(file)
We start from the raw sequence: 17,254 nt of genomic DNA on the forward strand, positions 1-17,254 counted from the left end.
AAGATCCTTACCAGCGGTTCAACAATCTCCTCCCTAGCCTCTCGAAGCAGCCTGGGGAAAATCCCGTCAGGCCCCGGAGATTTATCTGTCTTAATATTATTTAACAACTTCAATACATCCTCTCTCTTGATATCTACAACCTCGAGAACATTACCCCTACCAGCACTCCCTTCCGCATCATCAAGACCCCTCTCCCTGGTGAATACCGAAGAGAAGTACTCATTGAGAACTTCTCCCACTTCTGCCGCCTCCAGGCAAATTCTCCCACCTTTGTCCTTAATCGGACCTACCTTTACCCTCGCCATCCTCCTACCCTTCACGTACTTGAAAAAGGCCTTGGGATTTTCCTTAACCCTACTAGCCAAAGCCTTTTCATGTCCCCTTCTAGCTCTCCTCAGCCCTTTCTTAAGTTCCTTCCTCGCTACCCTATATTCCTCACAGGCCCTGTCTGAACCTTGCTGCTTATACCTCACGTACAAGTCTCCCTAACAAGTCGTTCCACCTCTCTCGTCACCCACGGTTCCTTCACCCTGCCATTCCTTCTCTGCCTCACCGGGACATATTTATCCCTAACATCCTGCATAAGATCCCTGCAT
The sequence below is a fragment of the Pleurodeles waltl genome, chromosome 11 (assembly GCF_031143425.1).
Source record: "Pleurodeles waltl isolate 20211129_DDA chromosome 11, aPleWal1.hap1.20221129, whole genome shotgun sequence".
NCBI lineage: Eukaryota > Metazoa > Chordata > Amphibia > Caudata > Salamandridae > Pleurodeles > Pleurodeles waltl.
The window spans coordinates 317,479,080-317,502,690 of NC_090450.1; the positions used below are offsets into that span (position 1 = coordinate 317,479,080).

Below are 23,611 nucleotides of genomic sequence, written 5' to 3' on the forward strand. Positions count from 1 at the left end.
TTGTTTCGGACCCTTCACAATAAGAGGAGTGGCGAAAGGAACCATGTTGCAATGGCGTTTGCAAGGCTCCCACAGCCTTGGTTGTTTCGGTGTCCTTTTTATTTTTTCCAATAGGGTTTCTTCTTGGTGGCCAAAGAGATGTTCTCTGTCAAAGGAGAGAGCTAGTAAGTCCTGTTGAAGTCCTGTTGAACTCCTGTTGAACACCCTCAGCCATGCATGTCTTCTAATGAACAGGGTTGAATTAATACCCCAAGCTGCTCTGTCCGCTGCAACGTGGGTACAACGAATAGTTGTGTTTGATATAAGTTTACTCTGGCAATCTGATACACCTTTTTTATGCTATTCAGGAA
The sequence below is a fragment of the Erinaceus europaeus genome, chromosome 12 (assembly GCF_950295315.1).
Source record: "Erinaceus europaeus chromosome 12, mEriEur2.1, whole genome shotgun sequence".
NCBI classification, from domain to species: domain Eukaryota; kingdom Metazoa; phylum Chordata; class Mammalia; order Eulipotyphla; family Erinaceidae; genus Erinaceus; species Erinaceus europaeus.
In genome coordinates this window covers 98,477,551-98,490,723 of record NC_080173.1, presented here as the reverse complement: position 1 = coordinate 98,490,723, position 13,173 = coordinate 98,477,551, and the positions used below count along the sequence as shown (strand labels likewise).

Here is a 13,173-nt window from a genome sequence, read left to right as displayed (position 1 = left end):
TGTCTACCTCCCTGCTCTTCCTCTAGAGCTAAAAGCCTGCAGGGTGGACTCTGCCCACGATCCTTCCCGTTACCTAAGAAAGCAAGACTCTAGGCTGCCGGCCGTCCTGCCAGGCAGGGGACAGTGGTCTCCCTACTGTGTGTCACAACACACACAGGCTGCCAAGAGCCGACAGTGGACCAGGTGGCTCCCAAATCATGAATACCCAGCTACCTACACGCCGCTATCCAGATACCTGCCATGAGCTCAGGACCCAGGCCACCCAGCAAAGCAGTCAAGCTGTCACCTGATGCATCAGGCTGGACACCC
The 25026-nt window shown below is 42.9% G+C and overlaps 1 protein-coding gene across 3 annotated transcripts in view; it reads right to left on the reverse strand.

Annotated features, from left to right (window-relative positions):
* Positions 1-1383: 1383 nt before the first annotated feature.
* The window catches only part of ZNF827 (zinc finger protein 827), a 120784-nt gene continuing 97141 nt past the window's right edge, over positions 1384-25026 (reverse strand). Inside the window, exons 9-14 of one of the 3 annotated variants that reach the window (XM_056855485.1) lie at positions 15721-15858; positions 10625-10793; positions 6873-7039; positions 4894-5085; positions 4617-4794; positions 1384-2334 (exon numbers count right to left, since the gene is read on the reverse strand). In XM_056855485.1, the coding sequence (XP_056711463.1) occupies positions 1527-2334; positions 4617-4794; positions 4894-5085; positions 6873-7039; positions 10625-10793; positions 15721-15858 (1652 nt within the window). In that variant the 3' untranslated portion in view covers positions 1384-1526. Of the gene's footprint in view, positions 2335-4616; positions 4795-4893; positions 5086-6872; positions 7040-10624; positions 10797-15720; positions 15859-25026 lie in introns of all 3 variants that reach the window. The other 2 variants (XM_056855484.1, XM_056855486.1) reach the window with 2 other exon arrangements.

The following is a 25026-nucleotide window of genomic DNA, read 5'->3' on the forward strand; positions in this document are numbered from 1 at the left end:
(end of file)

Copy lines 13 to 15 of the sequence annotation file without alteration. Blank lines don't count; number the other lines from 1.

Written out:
Here is a 13,173-nt window from a genome sequence, read left to right as displayed (position 1 = left end):
TGTCTACCTCCCTGCTCTTCCTCTAGAGCTAAAAGCCTGCAGGGTGGACTCTGCCCACGATCCTTCCCGTTACCTAAGAAAGCAAGACTCTAGGCTGCCGGCCGTCCTGCCAGGCAGGGGACAGTGGTCTCCCTACTGTGTGTCACAACACACACAGGCTGCCAAGAGCCGACAGTGGACCAGGTGGCTCCCAAATCATGAATACCCAGCTACCTACACGCCGCTATCCAGATACCTGCCATGAGCTCAGGACCCAGGCCACCCAGCAAAGCAGTCAAGCTGTCACCTGATGCATCAGGCTGGACACCC
The 25026-nt window shown below is 42.9% G+C and overlaps 1 protein-coding gene across 3 annotated transcripts in view; it reads right to left on the reverse strand.